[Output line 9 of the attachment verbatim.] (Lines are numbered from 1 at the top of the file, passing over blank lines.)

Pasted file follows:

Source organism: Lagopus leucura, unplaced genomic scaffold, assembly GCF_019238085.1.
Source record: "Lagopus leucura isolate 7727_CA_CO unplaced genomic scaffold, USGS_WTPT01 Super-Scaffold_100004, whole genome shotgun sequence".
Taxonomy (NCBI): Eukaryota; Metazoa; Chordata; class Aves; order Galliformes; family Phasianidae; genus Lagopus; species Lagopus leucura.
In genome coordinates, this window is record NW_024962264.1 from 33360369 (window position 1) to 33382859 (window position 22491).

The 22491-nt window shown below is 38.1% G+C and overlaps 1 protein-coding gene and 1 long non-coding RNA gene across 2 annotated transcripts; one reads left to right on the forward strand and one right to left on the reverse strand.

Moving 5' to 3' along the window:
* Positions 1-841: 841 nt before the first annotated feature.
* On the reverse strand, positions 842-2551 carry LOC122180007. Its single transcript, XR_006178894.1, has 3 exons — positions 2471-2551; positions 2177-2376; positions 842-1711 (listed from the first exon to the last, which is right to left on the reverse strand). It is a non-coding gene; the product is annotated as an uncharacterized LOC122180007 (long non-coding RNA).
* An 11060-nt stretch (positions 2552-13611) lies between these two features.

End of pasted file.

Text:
* An 11060-nt stretch (positions 2552-13611) lies between these two features.